Cast your mind back to 1981 - what do you remember? Adam Ant? Charles and Di's wedding, maybe? The Brixton riots? Or perhaps you weren't even born.
By Stephanie Flanders
Economics Editor, BBC Newsnight
I was 12. And my strongest memory of that year is Geoffrey Howe's third Budget.
"What a sad lonely 12 year old you must have been," I hear you cry. Well, maybe. But trust me, the 1981 budget was pretty memorable.
We were two years into the Thatcher experiment, and so far it wasn't doing very well at all. The government was dedicated to monetarism: controlling the money supply with high interest rates, so as to tame inflation without resorting to union-negotiated pay policies. But so far, all Chancellor Howe had to show for it was the high interest rates, and the pain.
Public borrowing was going through the roof. Inflation was heading toward 20%. Howe had presided over the largest one-year drop in industrial output since 1921. And unemployment had risen by more than a million, to a previously unimaginable 2.5 million. The government hadn't even managed to control the money supply - its number one stated objective.
Inside Number 10, Sir Alan Walters, Thatcher's American economic advisor, was arguing for another tough budget to give the anti-inflation policy credibility. As Professor Patrick Minford, one of the few committed British monetarists at that time, admits, this was entirely new thinking:
"The traditional Keynesian approach said if you contracted the budget in a recession, you contracted the economy. But," he continues, "that didn't allow for things like credibility... The Walters, and my, thinking was that the boost to credibility would lower long-term interest rates and therefore stimulate the economy."
There weren't many on the monetarist side. Business groups and union leaders were lobbying hard for looser policy, and so were many moderate ("wet") Tory ministers inside the government. Even Treasury officials advising Howe thought the toughest he could possibly achieve would be a "neutral" budget: one that didn't take money out of the economy or put any in.
There were no visible wobbles from either the Prime Minister or her Chancellor. (Thatcher had given her famous "the lady's not for turning" speech at the party conference the previous September.)
But, as Lord Howe told Newsnight, "for Margaret Thatcher and I and the people working closely with us, there were moments of doubt, because we saw this borrowing going up and up and concluded we needed to raise taxes still further. And Margaret said at a meeting, 'but we weren't elected to put taxes up!'"
Thatcher was so nervous of her internal critics, she'd prevented discussion of economic policy in the cabinet for months. She certainly wasn't going to make an exception for the budget. The result was that when Geoffrey Howe left for the House on budget day 1981 - March 10th - only he and the Prime Minister knew what he'd decided to do.
He announced to a stunned House of Commons that he was going to raise taxes substantially, in the middle of a recession. To do so he used a "stealth tax" that has been used many times since then: he didn't raise income tax allowances to take account of inflation. Only with inflation running at 16% in those days, it wasn't very stealthy. There was also a windfall tax on oil and bank profits that wouldn't look out of place in a budget from Gordon Brown.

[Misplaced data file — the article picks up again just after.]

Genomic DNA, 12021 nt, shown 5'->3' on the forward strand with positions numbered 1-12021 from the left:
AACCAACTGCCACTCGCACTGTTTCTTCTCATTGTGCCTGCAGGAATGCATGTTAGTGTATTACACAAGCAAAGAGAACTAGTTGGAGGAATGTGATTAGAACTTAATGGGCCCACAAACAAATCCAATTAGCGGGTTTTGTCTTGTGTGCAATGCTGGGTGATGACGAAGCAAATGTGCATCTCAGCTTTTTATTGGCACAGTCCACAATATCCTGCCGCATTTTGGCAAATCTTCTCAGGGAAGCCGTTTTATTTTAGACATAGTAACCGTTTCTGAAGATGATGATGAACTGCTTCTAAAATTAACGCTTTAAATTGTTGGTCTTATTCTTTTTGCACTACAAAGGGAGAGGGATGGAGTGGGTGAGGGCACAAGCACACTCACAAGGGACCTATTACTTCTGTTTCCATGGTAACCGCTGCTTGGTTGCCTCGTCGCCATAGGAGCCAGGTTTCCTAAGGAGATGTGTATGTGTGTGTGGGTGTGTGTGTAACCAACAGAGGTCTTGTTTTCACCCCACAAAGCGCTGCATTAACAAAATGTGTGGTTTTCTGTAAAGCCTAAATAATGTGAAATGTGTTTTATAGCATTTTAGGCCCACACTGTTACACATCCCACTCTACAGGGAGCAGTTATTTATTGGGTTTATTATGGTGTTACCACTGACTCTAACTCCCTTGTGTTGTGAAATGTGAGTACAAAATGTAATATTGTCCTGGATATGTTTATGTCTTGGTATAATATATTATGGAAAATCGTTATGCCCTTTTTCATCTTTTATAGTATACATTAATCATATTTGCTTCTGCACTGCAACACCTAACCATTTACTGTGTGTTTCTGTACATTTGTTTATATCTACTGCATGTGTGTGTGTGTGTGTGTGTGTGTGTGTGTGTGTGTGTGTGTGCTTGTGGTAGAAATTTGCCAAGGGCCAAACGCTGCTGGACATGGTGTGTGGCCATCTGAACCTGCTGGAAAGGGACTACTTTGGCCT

Only Howe and the PM knew what was going to be announced on Budget day
Headline-writers and commentators were incensed. And economists were, for once, united. Some 364 of them later signed a letter to The Times, claiming that monetarist policies had no basis in economic theory, would deepen the recession and should be abandoned. Everyone who was anyone, it seemed, had signed, including two past and future Nobel Laureates (James Meade and Amartya Sen), several future Blair advisors (including Julian LeGrand and Anthony Giddens) and at least one future Governor of the Bank of England, Mervyn King.
Were they wrong to protest? Geoffrey Howe and Patrick Minford are convinced they were. After all, the economy started to grow again almost days after the letter was signed. That was embarrassing for the economists, to say the least.
'Over the top'
But when Newsnight brought several of the protagonists together for an anniversary dinner at the Institute of Economic Affairs - the intellectual birthplace of Thatcherism - we discovered there were several who were still prepared to defend the spirit of the letter. Notably, Stephen Nickell, now a member of the Bank of England Monetary Policy Committee, still thinks that the budget was over the top, and that it did deepen the recession, because unemployment continued to rise for several years afterwards.
The young Stephanie wasn't the only one perplexed by the Budget
They could all agree that the 1981 budget was a turning point in one important respect - it marked the time when inflation was placed irrevocably at the top of the list of government economic priorities, ahead of employment. That shift had begun in the final years of the Callaghan government, but the 1981 budget made it irreversible. The economists who signed the letter thought that it would be impossible for any government to survive unemployment of 3 million. Margaret Thatcher proved them wrong.
And the letter itself? Well, unfairly or not, the letter became something of a joke on the economics profession, as Lord Howe confirmed. "I've actually produced a definition of economists as a result: that an economist is a man who knows 364 ways of making love, but doesn't know any women." Budgets, and Chancellors, sure aren't what they used to be.
Stephanie Flanders' report was shown on Newsnight on Monday, 13 March, 2006.